Species: Neolamprologus moorii
Synoma: Lamprologus moorii, Neochromis moorii, Variabilichromis moorii
Common name: Variabilichromis moorii
Origin: Lake Tanganyika
Localities/Morphs: Mbity Rocks and Kinyamkolo (Mpulungu), Lake Tanganyika, Zambia
Maximum size: up to 11cm but some say that the female is the larger of the pair
Natural habitat: In the lake, moorii are found in the shallow, rocky habitat. Maximum depth in this area is 10 meters.
Natural foods/prey: Small invertebrates and plankton
Water chemistry in the wild: ?
Predators: larger fish
Brood size: up to 500
Breeding method: Territorial cave spawner. egg layer
Minimum tank size: standard 2ft for a single pair is the minimum, as these fish are a secretive spawner a standard 3ft would be much more preferred with lots of caves and hiding places for the pair to spawn.
Sex ratio: 1m, 1f
Tolerance of conspecifics: very aggressive towards its own kind but once a single pair has formed they are quite peaceful towards each other as a pair.
Tolerance of heterospecifics: average - can be very aggressive towards other tank mates but in a large tank can be kept with other tank dwarfs such as Altolamprologus calvus or Altolamprologus compressiceps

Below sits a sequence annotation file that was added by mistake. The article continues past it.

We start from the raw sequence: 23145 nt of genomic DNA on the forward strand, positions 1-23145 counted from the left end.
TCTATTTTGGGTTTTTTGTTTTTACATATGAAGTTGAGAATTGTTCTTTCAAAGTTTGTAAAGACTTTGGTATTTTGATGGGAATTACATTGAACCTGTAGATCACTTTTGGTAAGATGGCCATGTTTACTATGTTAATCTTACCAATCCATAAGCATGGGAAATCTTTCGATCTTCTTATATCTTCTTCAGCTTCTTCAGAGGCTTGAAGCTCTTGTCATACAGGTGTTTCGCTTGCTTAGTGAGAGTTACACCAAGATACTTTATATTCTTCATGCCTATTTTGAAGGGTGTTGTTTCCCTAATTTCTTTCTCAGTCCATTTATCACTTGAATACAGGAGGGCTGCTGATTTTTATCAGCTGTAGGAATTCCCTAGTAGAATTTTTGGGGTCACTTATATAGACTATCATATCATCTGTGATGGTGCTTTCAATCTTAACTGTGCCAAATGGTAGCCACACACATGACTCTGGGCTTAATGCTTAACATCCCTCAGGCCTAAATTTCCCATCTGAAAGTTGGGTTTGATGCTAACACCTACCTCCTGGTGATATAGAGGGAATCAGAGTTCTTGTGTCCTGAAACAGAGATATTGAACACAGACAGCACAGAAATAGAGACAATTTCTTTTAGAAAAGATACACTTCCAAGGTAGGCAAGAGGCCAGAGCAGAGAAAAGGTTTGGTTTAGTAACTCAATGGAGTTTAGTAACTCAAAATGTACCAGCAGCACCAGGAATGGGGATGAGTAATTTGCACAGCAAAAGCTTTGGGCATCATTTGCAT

Water chemistry in aquaria: pH: 7.5-9, general hardness 12-20 gH, carbonate hardness 8-15 dKH
Temperature range: 24-26 degrees Celsius, can tolerate slightly higher temperatures temporarily but optimum is 25
Foods accepted: omnivorous, they will take almost everything offered. Pellets, flakes, live black worm, live or frozen brine shrimp.
Special requirements: no real special care is required with these fish as they are quite hardy but regular water changes and slightly harder water parameters are preferred.
some interesting points:
- there are Several locality variants of this fish, but the only difference in appearance occurs in fry and juveniles. All varieties, as adults, are dark brown to black in appearance. The colour variation in the fry from different localities display from dark brown to pale yellow to a bright yellow/orange.
- all fry show a very bright neon blue in the dorsal, tail, and pectoral fins, which stays with the fish into adulthood.
- once the fish matures the colours display incredibly which is the reason why i decided to get a few.
- one big factor which persuaded me into getting these lovely fish is that they are a substrate/cave spawner and guard the eggs and protect free swimming fry which was a welcome change to the very common mouth brooding technique that so many other African cichlids use.
- this little African cichlid is a pleasure to keep and i find that they are extremely underrated and would recommend them to any keen cichlid enthusiast.